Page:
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Powder Coating Clinic: Sanding for Repair

Q. We sand aluminum die-cast parts that have minor defects in the powder coating before recoating them. The small areas of dirt, metal blemishes, fibers or similar particles are sanded using 120-grit sandpaper on an orbital sander. After recoating the parts, we often find more little specks and other defects and lines from the sanding disk in the coating. My question is, does this happen because of the sandpaper we are using, or because we sand all the way to the aluminum, exposing the surface and causing it to outgas?

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Q. We sand aluminum die-cast parts that have minor defects in the powder coating before recoating them. The small areas of dirt, metal blemishes, fibers or similar particles are sanded using 120-grit sandpaper on an orbital sander. After recoating the parts, we often find more little specks and other defects and lines from the sanding disk in the coating. My question is, does this happen because of the sandpaper we are using, or because we sand all the way to the aluminum, exposing the surface and causing it to outgas? 

A. Sanding is necessary for removal of simple particles, scratches and similar defects but care must be taken to avoid a repeat of the defect. You may be getting some outgassing, but it is most likely particles left behind after sanding or cut marks made from the sanding operation. For starters, work on the grit size. The 120-grit paper is fine but it may not be fine enough to avoid lines, especially if you use a motor- driven method. You may need to follow up with a 240-grit to get it smooth. Also, make sure to keep the rotational speed of the device slow enough to control. It is easier to cut deeper at higher RPM. Think of it as finessing, not cutting. Work with your operators to understand the process and the potential pitfalls of too much pressure. Make sure that all sanding dust is removed using clean, dry compressed air or run the parts through a deionized or reverse osmosis water rinse. Better sanding technique, finer grit and more careful removal of dust are the keys.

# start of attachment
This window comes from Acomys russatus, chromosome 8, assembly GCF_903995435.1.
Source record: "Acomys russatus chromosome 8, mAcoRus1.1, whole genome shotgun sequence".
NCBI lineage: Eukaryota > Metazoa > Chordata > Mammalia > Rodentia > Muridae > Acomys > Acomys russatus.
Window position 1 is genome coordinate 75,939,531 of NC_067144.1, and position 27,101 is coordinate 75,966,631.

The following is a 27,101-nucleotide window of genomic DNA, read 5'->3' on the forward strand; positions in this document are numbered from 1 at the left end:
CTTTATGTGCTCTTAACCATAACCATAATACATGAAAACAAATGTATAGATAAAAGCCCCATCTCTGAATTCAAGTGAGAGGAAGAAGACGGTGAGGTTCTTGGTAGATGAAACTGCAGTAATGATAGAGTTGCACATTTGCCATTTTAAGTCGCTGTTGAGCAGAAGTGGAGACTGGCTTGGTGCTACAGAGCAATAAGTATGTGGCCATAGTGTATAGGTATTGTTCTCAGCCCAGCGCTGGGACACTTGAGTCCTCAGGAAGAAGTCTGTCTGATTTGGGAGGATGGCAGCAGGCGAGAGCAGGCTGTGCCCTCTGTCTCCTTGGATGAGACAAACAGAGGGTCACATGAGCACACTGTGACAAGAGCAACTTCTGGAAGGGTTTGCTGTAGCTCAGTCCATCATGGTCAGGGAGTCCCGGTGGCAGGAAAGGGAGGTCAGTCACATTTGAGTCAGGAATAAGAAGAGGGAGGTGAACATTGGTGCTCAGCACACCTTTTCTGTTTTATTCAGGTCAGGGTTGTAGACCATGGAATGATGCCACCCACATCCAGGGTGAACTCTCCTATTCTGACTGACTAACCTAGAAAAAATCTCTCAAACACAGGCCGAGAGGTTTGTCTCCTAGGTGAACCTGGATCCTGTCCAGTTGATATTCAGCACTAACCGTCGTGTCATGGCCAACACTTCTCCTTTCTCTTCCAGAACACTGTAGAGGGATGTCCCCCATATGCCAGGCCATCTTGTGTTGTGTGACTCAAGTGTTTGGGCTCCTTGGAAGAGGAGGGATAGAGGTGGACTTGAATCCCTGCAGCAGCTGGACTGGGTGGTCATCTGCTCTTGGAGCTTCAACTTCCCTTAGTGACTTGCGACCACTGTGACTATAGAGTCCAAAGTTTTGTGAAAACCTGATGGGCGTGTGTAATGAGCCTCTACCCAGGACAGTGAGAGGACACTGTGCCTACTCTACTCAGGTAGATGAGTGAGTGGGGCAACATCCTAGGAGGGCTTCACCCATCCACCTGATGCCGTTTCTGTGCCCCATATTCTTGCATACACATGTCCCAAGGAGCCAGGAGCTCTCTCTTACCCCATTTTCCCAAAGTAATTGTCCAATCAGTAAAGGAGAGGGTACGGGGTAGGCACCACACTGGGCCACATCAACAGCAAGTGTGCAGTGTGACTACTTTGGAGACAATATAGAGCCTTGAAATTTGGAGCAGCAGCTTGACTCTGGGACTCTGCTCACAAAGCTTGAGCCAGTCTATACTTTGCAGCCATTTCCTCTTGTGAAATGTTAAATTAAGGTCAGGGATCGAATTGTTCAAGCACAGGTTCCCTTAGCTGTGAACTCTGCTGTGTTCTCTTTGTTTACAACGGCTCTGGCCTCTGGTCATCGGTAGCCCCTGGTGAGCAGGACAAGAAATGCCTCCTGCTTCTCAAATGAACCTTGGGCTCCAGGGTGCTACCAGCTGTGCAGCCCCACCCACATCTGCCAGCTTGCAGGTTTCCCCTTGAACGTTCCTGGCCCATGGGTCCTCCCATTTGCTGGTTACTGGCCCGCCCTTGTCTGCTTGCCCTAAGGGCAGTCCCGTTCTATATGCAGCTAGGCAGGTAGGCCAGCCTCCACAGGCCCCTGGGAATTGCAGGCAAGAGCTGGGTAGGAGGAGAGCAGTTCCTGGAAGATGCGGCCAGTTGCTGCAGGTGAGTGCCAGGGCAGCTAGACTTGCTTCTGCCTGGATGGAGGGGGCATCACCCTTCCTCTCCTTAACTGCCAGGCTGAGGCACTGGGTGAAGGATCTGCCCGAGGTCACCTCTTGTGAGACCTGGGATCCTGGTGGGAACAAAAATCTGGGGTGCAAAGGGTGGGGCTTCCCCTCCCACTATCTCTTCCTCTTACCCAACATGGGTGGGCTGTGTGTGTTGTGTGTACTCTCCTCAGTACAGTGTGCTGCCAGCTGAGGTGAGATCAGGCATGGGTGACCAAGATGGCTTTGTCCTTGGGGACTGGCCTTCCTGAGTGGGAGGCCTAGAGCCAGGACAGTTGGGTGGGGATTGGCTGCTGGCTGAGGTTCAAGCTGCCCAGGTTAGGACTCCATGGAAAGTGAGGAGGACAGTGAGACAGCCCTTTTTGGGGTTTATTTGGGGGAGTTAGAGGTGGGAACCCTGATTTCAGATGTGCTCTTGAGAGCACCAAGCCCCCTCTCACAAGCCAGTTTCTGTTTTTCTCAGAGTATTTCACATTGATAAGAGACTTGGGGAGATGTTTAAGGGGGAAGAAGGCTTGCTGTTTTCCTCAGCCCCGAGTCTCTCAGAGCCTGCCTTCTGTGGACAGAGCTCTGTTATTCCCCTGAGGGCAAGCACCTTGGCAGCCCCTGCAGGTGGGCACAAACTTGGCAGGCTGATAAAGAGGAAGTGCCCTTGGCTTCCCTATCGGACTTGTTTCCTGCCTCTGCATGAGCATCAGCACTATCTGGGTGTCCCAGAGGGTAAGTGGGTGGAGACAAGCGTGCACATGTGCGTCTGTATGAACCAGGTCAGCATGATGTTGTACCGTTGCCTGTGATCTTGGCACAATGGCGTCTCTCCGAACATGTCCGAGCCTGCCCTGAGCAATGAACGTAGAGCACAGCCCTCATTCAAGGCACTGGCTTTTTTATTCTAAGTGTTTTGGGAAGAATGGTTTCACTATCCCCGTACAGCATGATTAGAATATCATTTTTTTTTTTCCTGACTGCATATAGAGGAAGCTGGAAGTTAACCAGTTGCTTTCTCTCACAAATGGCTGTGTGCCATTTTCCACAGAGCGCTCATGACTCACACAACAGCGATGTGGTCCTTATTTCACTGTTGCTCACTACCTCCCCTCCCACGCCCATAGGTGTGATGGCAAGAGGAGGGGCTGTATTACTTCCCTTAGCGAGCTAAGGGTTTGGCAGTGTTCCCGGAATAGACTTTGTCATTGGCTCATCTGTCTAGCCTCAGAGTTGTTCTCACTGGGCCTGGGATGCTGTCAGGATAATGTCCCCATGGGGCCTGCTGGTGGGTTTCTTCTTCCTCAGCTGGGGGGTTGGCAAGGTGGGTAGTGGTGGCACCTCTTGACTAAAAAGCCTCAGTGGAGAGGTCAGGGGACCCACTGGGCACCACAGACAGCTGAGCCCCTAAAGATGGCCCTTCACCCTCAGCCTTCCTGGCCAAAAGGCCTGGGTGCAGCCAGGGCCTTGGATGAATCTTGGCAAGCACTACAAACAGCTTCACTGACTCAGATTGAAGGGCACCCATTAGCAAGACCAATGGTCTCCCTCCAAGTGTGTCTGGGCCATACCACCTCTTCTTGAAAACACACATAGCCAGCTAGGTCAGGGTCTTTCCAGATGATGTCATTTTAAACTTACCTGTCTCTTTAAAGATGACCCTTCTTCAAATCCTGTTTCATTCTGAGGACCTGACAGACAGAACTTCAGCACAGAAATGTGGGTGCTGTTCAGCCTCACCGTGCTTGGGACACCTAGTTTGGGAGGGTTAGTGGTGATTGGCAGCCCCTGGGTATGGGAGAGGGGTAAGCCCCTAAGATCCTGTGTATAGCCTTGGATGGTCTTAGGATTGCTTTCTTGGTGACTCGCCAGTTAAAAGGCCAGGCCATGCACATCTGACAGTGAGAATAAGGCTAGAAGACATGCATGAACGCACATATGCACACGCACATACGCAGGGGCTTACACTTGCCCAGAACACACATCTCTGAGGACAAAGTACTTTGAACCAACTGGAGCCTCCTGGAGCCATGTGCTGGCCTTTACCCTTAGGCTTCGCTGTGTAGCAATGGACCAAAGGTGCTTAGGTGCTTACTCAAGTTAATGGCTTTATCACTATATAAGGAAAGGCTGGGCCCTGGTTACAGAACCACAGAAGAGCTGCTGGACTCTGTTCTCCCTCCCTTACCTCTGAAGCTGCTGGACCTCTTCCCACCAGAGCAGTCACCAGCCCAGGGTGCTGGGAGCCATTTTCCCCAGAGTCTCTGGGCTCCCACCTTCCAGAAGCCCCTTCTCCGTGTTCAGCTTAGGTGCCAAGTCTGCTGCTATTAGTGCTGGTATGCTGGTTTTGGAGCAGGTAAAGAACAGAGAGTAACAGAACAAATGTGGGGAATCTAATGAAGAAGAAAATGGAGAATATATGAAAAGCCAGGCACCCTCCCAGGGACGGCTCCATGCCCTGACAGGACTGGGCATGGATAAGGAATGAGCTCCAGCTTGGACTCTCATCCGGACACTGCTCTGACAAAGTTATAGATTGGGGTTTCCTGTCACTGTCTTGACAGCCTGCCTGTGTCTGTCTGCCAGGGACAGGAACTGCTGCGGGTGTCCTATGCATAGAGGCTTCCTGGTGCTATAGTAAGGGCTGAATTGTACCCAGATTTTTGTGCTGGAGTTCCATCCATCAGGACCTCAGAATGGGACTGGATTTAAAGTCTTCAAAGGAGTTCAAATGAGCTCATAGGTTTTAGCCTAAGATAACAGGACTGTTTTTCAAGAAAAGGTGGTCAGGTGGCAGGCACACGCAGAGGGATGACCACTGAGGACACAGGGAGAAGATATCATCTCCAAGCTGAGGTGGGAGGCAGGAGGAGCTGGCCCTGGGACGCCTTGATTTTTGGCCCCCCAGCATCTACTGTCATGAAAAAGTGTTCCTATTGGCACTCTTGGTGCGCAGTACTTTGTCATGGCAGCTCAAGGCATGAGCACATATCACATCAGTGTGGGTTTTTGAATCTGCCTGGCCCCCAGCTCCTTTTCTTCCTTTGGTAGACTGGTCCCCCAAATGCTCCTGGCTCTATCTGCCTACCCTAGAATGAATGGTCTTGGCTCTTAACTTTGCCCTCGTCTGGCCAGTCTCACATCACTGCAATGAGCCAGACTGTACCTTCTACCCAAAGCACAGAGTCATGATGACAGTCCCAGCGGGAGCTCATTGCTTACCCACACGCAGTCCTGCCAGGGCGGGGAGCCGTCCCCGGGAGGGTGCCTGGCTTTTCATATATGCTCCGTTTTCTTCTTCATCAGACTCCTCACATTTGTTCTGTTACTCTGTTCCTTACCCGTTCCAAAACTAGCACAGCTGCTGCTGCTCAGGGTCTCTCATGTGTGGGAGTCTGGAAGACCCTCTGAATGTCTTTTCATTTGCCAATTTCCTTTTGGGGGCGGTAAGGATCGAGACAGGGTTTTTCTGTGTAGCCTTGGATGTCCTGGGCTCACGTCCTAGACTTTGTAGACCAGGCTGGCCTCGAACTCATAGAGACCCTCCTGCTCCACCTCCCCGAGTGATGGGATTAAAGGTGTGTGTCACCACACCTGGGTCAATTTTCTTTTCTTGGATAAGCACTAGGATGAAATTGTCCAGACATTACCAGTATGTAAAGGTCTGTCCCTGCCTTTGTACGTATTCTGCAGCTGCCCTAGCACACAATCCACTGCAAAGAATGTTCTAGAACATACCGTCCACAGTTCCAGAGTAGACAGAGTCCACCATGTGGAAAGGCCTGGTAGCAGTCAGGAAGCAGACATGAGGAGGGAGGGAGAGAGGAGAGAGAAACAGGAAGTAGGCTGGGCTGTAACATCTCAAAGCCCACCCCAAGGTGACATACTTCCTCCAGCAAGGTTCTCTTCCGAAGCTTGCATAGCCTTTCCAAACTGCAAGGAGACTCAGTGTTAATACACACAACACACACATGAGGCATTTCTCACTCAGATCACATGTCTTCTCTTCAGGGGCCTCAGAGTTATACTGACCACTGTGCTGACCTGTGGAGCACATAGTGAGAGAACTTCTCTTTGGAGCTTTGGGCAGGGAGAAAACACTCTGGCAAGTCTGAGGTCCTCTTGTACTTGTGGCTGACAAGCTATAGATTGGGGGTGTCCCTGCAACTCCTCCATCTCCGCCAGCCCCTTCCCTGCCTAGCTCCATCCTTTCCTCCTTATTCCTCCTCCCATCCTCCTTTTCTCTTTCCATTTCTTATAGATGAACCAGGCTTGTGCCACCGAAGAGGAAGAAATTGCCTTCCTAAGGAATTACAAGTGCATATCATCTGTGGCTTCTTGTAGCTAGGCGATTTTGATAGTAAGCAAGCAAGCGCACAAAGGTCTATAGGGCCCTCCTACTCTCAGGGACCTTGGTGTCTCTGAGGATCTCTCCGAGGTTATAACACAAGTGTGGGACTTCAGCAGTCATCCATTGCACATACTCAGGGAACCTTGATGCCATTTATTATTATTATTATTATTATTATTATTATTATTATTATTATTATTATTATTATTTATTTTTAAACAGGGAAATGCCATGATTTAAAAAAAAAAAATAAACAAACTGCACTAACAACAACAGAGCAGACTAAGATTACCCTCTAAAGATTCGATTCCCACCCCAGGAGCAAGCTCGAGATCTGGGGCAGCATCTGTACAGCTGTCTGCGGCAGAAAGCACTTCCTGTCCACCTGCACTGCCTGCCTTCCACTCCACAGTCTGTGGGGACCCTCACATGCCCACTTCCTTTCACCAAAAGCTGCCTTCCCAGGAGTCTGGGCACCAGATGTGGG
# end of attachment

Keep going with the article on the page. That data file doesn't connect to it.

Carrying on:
Originally published in the November 2016 issue. 

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